the prodigal son's older brother


“A certain man had two sons. And the younger of them said to his father, ‘Father, give me the portion of goods that falls to me.’ So he divided to them his livelihood. And not many days after, the younger son gathered all together, journeyed to a far country, and there wasted his possessions with prodigal living.” Luke 15:11-13

I’ve heard many different takes on Jesus’ parable of the Prodigal Son. Generally, it is the older brother who comes in for the harshest judgement. The prodigal represents those who return to God, humbled by sin, while the older brother who stayed home is depicted as unforgiving and lacking in grace.

I have a more sympathetic view of the older brother. He reminds me of George Bailey from the movie “It’s a Wonderful Life.” When we are first introduced to George as a young adult, he has saved up enough money to travel the world on a tramp steamer. Shopping for a trunk, he blusters to the shop owner “I want something for a thousand and one nights with plenty of room for labels from Italy, Baghdad, and Samarkand.” He tells his dad “I want to do something big and something important. I’m shaking the dust of this crummy little town off my feet and I’m gonna see the world.”

On the eve of George’s departure, his father suffers a stroke, and the board of the Bailey Savings and Loan elects George to replace his father. Loyal, responsible George postpones his world tour indefinitely to manage the Savings and Loan, the only place in town where working class people can get an affordable home loan. He gives his school money to his brother Harry and sends him to college.

Harry goes off to college on George’s dime, becomes a football star, marries a rich girl, becomes a WWII flying ace, wins a Congressional Medal of Honor and meets the president. George stays home, a nobody stuck doing what nobody else wants to do.

George doesn’t begrudge Harry his success, proudly handing out copies of the newspaper featuring Harry’s award to everyone he meets. And of course, the whole point of “It’s a Wonderful Life” is that George is“somebody” because he is beloved by all the people of Bedford Falls. Still, you can’t help but feel a little sorry for George. He never got to travel to all those exotic places, or go to college, or become an architect. He didn’t get to do something big.

And that is why I see George Bailey in Jesus’ story. Like George, the older brother must have had dreams. But he stayed home with his father and fulfilled his duty. Unlike the prodigal’s older brother, George doesn’t resent Harry, in fact he’s the one throwing Harry’s homecoming party.

Still, there is a hard little knot of disappointment that his life has turned out this way. We see it flare out when he comes home from the fateful meeting with the bank examiner and loses his temper with Mary and the kids. “Why do we have to live in this drafty old house anyway? Why did we have all these kids?” he rails. George was faithful. He did his duty. And yet his brother gets a Congressional Medal of Honor and he gets, what? Bills, kids, and a dull, predictable life.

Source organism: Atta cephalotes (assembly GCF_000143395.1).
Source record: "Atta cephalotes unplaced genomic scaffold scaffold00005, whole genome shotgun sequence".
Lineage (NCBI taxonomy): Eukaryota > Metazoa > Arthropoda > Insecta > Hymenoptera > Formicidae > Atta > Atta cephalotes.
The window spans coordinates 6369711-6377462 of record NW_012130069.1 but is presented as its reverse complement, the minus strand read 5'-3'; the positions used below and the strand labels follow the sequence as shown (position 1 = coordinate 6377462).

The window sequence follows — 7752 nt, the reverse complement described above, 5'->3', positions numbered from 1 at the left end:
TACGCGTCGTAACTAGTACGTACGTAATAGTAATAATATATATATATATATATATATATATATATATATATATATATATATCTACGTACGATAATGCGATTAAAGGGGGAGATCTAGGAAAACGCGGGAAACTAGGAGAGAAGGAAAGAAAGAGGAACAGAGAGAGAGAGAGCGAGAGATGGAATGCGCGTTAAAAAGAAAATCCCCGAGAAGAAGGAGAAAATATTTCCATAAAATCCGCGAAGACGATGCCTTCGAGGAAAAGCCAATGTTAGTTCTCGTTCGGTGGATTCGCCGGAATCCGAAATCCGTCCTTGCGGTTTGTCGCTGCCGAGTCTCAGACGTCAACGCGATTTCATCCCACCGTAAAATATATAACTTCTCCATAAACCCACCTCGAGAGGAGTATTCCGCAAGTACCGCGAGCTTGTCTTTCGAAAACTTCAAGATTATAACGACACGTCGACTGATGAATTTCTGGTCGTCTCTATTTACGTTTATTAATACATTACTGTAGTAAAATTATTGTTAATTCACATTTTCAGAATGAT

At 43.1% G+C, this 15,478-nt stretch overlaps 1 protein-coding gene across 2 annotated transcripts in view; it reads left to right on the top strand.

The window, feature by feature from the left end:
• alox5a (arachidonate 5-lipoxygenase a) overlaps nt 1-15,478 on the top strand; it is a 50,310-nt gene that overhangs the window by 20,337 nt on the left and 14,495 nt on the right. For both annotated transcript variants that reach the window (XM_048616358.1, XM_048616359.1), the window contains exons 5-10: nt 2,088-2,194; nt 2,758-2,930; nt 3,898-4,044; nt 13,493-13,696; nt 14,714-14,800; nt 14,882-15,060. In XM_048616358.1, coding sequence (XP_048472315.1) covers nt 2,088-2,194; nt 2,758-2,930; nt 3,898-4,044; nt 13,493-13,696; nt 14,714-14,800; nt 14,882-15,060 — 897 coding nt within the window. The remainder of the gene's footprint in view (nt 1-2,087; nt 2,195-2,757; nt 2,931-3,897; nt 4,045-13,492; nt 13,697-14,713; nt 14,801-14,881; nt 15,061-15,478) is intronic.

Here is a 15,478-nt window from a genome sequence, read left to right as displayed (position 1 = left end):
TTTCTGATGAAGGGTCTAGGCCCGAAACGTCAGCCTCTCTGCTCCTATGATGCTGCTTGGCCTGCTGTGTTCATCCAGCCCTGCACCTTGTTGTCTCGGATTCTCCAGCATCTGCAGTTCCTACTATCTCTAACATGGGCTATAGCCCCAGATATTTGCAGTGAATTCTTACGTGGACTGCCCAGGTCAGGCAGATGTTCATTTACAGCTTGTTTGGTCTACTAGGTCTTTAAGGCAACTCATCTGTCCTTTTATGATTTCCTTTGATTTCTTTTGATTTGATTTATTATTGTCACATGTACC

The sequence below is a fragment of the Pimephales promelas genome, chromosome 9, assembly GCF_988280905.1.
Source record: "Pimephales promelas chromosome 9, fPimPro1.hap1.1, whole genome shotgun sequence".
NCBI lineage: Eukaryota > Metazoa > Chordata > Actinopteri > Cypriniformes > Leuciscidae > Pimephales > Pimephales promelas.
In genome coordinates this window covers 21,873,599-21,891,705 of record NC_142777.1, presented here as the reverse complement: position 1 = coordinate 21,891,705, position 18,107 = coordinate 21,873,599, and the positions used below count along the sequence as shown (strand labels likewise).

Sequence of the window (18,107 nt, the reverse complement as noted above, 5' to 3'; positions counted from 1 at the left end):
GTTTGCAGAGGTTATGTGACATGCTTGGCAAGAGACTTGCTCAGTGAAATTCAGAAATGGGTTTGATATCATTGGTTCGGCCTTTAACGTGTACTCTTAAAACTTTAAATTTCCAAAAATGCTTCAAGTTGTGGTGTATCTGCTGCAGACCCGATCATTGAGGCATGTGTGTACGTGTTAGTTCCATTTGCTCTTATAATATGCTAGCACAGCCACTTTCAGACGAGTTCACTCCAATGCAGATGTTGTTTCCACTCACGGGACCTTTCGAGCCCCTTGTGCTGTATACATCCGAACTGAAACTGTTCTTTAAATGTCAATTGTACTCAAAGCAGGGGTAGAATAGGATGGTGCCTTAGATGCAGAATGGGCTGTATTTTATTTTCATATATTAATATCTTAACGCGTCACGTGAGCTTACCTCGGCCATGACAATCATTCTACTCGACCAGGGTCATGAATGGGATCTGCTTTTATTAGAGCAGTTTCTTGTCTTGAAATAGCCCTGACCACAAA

It’s the reality of that dull, predictable life that makes the older brother blow his lid when he comes home and hears the music and dancing. The younger brother, the prodigal, runs off to see the world and comes back a rock star. The father runs out to meet the prodigal, gives him a special robe and a ring. That night, at the welcome home party, all eyes must have been on the prodigal as he told about the great caravan he joined in Samarkand, the colorful bazaars of Baghdad, sights and sounds his brother knows he will never experience.

No one is looking at the boring older brother. He doesn’t have anything interesting to tell. He’s never been anywhere.

I know, I’m embellishing the story. After all, the plight of the younger brother was pathetic. He didn’t win the Congressional Medal of Honor like Harry Bailey. He was so hungry, he was lying in a pig stye filling his belly with husks. I understand that the Lord is making a point about the rejoicing in heaven when a lost soul returns to God. But I also think He understands our tragic emotions so well, that he sees the empty heartache of the one who stays home and misses out on an adventurous life. He understands the sore longing in our hearts to do something big, the desperate ticking away of our humdrum lives.

And yet, in the midst of our dull duty, our boring routine, the day in-day out fulfillment of responsibilities we never really asked for, He whispers to us that something big, something important, was always right here. “‘My son,’ the father said, ‘you are always with me, and everything I have is yours.” Hear that? We are always with Him, and everything He has is ours.


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